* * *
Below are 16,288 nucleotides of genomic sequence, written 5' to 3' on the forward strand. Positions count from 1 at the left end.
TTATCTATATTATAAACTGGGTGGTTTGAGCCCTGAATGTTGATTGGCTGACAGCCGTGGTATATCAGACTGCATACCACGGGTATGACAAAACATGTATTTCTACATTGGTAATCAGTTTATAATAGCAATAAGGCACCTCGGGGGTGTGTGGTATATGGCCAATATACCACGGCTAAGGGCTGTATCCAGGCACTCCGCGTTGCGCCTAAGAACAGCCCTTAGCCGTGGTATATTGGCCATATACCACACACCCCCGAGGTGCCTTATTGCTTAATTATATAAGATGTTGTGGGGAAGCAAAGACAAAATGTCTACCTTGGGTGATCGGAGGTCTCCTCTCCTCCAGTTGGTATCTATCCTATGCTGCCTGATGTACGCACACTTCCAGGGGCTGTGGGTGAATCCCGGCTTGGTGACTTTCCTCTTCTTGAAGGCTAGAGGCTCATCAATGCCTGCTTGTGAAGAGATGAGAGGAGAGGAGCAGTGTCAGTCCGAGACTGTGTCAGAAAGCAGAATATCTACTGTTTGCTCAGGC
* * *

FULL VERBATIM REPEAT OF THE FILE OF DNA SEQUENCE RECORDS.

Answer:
Below are 16,288 nucleotides of genomic sequence, written 5' to 3' on the forward strand. Positions count from 1 at the left end.
TTATCTATATTATAAACTGGGTGGTTTGAGCCCTGAATGTTGATTGGCTGACAGCCGTGGTATATCAGACTGCATACCACGGGTATGACAAAACATGTATTTCTACATTGGTAATCAGTTTATAATAGCAATAAGGCACCTCGGGGGTGTGTGGTATATGGCCAATATACCACGGCTAAGGGCTGTATCCAGGCACTCCGCGTTGCGCCTAAGAACAGCCCTTAGCCGTGGTATATTGGCCATATACCACACACCCCCGAGGTGCCTTATTGCTTAATTATATAAGATGTTGTGGGGAAGCAAAGACAAAATGTCTACCTTGGGTGATCGGAGGTCTCCTCTCCTCCAGTTGGTATCTATCCTATGCTGCCTGATGTACGCACACTTCCAGGGGCTGTGGGTGAATCCCGGCTTGGTGACTTTCCTCTTCTTGAAGGCTAGAGGCTCATCAATGCCTGCTTGTGAAGAGATGAGAGGAGAGGAGCAGTGTCAGTCCGAGACTGTGTCAGAAAGCAGAATATCTACTGTTTGCTCAGGC